The two countries are linked by train on the world’s longest undersea tunnel, the Channel Tunnel, which opened in 1994.

“Any measures on either side would be taken in a concerted and reciprocal manner,” the two leaders said in a joint statement late Sunday, adding that a working group between both governments will be set up.
3:42 a.m. ET, May 11, 2020

US nears 80,000 coronavirus deaths as states start reopening

From CNN's Christina Maxouris

A leading model has upped its US coronavirus death toll projection again as governors continue lifting measures toward a reopening.

The model from the Institute for Health Metrics and Evaluation at the University of Washington now forecasts more than 137,000 Americans will die by early August.

That rise is largely due to Americans moving around more, IHME director Dr. Christopher Murray said in a news release, adding that in some places the upward trend in movements began before statewide measures were relaxed. Researchers tracked that movement through anonymous cell phone data, according to the release.

"Unless and until we see accelerated testing, contact tracing, isolating people who test positive, and widespread use of masks in public, there is a significant likelihood of new infections," Murray said in the release.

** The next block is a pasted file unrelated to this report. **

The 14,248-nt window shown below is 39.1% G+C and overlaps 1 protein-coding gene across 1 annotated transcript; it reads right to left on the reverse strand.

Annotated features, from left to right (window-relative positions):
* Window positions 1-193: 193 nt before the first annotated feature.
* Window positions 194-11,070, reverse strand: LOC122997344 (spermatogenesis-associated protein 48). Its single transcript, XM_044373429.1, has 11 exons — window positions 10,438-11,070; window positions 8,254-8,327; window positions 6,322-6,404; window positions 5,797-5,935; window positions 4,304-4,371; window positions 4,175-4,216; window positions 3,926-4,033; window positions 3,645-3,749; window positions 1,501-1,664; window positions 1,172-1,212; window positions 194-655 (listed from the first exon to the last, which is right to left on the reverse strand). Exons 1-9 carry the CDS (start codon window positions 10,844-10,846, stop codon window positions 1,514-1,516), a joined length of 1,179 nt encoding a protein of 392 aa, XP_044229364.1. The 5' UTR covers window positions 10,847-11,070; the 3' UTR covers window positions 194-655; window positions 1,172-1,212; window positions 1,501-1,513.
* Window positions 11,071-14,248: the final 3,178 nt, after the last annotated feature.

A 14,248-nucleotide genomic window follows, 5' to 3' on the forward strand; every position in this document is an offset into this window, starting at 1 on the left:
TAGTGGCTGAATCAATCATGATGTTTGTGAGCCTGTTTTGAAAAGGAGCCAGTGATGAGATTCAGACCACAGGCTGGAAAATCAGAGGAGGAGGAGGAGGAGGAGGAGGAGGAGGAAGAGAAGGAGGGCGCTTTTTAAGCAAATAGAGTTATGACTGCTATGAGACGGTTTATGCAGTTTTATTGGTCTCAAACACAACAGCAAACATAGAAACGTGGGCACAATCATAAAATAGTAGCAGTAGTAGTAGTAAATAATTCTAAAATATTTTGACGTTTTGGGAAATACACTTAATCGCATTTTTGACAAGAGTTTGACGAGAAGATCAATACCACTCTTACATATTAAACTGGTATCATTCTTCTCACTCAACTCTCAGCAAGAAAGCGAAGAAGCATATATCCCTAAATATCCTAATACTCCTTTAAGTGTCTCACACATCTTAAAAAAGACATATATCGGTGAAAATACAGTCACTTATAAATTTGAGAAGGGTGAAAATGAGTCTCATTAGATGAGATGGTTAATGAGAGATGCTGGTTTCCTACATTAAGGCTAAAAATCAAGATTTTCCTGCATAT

States began setting reopening plans in late April -- with governors in South Carolina and Georgia leading the way with some of the most aggressive plans -- and by this week, nearly every state has begun relaxing restrictions.

Read more:

3:14 a.m. ET, May 11, 2020

Shanghai Disneyland reopens with timed entry and social distancing

From CNN's David Culver and Lilit Marcus

Performers dressed as Disney characters welcome visitors during the reopening of Disneyland Shanghai on May 11 in Shanghai, China.
Performers dressed as Disney characters welcome visitors during the reopening of Disneyland Shanghai on May 11 in Shanghai, China. Hector Retamal/AFP/Getty Images

After three and a half months of closure following the initial outbreak of the Covid-19 coronavirusShanghai Disneyland has reopened its doors to visitors.

However, not everything at the theme park looks the same as it did before.

Normally, the park has a capacity of 80,000 people and 12,000 cast members -- Disney parlance for employees. But for reopening day on May 11, the cast members far outnumbered the guests, who were at less than the recommended 30% capacity.